The Art of Listening to Others

art of listening I have been, for most of my life, a stubborn person. It has only been recently (and by that I mean in the last 5-6 years) that I have really, truly learned to LISTEN to other people. To hear not only what they're saying, but to also hear what they mean, what they want and what they're afraid of. This has been a skill I've developing for over a decade when I discovered how poor of a listener I really was.

I had a friend tell me a while back that I had to start being silent more often. At first, I was offended. I had valuable input! I had life experience that I could share and help people! Why couldn't I contribute to the ongoing conversation?

My friend put it to me very simply by saying, "Because, Angela, you spend the first half of the conversation thinking about what you are going to say and the second half thinking about what you should have said. You aren't really listening."

My friend was right. I couldn't argue the point. I sucked at listening. And I'll be honest. Sometimes, in casual situations, I still do.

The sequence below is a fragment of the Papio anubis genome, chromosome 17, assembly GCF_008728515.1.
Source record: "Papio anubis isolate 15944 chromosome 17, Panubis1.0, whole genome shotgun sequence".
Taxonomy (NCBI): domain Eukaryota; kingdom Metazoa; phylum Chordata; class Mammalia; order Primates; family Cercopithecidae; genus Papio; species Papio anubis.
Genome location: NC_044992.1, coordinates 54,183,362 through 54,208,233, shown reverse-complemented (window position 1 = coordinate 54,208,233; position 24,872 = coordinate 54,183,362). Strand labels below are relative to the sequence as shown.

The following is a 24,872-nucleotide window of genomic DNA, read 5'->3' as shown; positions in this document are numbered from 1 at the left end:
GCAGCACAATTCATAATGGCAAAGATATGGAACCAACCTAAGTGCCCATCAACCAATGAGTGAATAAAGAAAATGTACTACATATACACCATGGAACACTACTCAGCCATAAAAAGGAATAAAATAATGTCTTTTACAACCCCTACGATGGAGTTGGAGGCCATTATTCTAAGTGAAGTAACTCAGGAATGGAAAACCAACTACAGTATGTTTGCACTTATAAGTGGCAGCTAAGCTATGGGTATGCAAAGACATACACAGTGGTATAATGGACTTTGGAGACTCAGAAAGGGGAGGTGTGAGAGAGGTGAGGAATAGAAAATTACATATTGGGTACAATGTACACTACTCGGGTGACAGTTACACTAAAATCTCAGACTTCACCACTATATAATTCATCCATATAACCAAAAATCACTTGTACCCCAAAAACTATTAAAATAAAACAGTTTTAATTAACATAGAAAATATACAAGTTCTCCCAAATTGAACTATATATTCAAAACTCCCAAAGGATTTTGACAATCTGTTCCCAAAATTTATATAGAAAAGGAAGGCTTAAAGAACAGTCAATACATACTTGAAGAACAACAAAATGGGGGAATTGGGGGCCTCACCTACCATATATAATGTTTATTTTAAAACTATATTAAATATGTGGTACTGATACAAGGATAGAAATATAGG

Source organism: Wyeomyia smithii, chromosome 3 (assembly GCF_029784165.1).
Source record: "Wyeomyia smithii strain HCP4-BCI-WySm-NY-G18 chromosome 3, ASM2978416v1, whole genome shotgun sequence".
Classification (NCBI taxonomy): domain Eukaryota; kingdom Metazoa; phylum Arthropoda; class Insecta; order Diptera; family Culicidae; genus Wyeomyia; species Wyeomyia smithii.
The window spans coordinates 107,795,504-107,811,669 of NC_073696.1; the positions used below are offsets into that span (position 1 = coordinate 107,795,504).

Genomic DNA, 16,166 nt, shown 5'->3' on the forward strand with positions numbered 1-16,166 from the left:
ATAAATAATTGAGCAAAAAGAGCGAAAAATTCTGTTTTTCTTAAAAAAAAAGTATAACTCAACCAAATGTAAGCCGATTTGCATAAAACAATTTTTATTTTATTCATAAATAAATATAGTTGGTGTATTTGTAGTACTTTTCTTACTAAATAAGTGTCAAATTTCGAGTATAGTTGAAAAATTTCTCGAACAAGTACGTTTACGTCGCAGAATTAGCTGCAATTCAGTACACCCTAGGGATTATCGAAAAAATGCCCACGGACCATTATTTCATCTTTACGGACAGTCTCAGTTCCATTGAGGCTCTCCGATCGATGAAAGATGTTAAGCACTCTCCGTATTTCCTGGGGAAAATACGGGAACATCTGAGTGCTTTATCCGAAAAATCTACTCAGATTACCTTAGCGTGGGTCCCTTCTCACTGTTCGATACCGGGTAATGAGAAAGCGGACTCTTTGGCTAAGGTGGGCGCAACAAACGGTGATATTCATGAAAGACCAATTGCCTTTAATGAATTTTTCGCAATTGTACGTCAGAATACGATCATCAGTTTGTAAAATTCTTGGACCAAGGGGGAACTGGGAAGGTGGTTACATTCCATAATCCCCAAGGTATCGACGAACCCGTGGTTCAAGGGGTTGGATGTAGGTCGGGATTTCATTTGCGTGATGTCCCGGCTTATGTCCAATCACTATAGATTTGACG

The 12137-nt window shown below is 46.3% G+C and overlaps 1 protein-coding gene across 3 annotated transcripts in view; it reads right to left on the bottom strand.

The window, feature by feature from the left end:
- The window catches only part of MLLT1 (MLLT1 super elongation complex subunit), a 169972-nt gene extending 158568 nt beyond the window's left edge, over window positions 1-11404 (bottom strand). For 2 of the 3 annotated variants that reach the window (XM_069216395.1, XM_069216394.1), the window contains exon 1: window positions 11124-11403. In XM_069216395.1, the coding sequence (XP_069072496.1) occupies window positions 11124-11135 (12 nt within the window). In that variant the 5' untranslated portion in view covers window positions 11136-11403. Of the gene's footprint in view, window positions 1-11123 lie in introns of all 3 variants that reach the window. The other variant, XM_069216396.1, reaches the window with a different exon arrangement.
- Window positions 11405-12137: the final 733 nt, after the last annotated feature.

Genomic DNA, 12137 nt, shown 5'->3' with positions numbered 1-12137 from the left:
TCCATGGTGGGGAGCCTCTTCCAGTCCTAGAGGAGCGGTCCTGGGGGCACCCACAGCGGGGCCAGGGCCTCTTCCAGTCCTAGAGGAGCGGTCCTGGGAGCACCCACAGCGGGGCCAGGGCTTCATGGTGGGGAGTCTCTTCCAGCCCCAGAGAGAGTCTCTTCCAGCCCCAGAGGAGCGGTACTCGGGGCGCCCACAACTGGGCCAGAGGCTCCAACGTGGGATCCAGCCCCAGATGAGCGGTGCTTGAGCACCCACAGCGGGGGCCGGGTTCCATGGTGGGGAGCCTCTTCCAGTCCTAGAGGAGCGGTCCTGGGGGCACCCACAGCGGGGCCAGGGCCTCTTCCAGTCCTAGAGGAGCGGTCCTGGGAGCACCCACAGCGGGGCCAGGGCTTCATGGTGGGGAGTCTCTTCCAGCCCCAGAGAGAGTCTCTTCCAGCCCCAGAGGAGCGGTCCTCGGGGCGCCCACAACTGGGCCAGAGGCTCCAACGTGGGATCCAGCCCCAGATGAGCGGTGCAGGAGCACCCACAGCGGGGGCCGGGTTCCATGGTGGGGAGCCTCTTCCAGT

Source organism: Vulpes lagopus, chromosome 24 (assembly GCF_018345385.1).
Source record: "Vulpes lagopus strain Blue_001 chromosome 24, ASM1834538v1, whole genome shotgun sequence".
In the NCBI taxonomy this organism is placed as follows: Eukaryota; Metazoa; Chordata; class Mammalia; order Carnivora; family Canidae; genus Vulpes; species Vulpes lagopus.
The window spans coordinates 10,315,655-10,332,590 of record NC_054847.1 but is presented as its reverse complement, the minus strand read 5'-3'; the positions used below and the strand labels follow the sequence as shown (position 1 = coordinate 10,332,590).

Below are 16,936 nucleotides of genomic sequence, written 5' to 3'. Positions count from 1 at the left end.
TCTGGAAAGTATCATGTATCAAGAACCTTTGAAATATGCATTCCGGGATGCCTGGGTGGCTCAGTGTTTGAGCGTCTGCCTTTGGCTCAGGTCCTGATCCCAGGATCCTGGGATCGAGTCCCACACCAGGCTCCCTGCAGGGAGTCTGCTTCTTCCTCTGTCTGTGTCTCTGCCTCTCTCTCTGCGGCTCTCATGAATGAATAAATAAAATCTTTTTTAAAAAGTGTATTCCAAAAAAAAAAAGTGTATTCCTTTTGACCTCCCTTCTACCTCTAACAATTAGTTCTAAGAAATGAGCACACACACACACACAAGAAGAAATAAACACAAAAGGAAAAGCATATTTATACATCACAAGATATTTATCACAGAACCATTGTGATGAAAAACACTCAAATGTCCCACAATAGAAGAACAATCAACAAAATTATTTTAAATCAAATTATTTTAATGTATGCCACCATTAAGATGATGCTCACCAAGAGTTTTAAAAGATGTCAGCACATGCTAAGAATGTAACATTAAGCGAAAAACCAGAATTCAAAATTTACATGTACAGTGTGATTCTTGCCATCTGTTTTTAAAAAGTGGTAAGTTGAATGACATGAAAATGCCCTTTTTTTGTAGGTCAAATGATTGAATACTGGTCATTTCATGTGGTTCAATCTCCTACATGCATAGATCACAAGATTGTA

I met someone at a networking event recently who taught me a very helpful acronym:

WAIT = Why Am I Talking?

It's brilliant. And it reinforces what I've been trying to train myself to do for a long time now. To stop before I speak and consider whether or not what I am about to say will actually add to the conversation. I have been called "quiet" before. I've also been called "chatty". I guess it just depends on the mood I'm in and the company I'm with.

I have found myself lately striking up more conversations with people everywhere I go. I've been craving the connection and enjoying the experience. I am, for all intents and purposes, an introvert. I like my alone time, my down time, my reading and knitting time. My boyfriend and I can sit together on the couch and not say anything and it's great. We bask in the silence.

But I've been morphing into this social person lately. I've been attending networking events (those who know me will undoubtedly need to pick their jaws up off the floor at this point). When I meet new people, I ask them strings of questions so that I can hear about their lives, their experiences, their opinions. I've been reaching out to old friends that I haven't heard from in a while and then listening, really listening to what's happening in their lives. I'm posting less on Facebook, but reading more of the posts that others are publishing.

And I'm listening. And learning. And, honestly, I'm growing. It's an art, this whole listening business. And it is an art that requires practice to master.

For an introvert, all this connection and hustle and bustle can be exhausting. But it is so worth it. When was the last time you really listened to someone else? When was the last time you truly felt Heard?